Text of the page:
India to host UN meet on land degradation in September

In News:

India for the first time will host the 14th session of the Conference of Parties (COP-14) of the United Nations Convention to Combat Desertification (UNCCD) in September.


It will see participation from at least 5,000 delegates from nearly 197 countries and will be held between September 2 and 14 in Delhi.

Ahead of the COP-14, Union Environment Minister launched a flagship project, part of a larger international initiative called the Bonn Challenge, to enhance India’s capacity for forest landscape restoration (FLR).

Building capacity:

It will be implemented during a pilot phase of three-and-a-half years in Haryana, Madhya Pradesh, Maharashtra, Nagaland and Karnataka. The project will aim to develop and adapt the best practices and monitoring protocols for the country, and build capacity within the five pilot States.

This will eventually be scaled up across the country.

Connecting Previous COPs:

India faces a severe problem of land degradation, or soil becoming unfit for cultivation. A 2016 report by the Indian Space Research Organisation found that about 29% of India’s land (in 2011-13) was degraded, this being a 0.57% increase from 2003-05.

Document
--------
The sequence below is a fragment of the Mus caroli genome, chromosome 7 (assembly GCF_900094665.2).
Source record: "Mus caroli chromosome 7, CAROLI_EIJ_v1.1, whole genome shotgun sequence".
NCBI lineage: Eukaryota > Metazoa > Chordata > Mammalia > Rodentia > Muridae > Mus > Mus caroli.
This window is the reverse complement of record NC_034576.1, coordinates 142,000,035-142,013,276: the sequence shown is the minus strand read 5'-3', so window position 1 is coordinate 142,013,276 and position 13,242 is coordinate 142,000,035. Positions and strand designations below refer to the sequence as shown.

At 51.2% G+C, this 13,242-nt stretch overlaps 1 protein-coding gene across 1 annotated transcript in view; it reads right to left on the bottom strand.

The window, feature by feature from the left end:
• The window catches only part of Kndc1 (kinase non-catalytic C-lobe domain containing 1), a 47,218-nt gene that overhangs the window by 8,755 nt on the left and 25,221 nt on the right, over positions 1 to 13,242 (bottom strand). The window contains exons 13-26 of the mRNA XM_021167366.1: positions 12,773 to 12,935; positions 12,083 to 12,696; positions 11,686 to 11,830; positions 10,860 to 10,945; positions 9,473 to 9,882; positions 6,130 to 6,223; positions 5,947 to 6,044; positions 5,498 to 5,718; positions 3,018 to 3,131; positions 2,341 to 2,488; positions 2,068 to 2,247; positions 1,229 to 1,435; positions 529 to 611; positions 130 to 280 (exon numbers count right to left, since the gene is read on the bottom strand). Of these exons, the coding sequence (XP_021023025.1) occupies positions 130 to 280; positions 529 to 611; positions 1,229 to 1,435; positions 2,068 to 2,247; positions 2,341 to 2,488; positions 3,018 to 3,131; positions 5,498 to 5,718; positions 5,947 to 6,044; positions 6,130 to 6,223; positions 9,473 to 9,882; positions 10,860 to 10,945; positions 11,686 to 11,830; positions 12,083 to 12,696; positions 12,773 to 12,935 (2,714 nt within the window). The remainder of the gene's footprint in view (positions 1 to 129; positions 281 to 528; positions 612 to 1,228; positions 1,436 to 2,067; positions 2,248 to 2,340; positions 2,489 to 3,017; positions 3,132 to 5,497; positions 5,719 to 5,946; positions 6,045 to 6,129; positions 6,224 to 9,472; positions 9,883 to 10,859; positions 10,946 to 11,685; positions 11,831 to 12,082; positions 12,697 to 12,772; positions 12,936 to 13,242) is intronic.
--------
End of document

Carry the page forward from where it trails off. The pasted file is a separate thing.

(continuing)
At the previous edition of the COP, India had committed to restore 13 million hectares of degraded and deforested land by the year 2020, and an additional 8 million hectares by 2030.

The Bonn Challenge is a global effort to bring 150 million hectares of the world’s deforested and degraded land under restoration by 2020, and 350 million hectares by 2030.

The United Nations has three major Conventions: the United Nations Framework Convention on Climate Change (UNFCCC), the Convention on Biological Diversity (CBD) and the United Nations Convention to Combat Desertification (UNCCD). Established in 1994, the UNCCD is the only legally binding international agreement linking environment and development issues to the land agenda.

EU leaders to debate push for zero emissions by 2050

In News:

Stress on climate action after Green parties made gains in EU Parliament.


EU leaders will discuss setting a target of zero net greenhouse gas emissions by 2050.

European Union leaders meeting in Brussels will debate the 2050 target of “climate neutrality” that the environmental group WWF says now has the support of 16 of the EU’s 28 countries. “We urgently need to step up our action to manage this existential threat,” a draft of the EU’s strategic agenda for the next six years.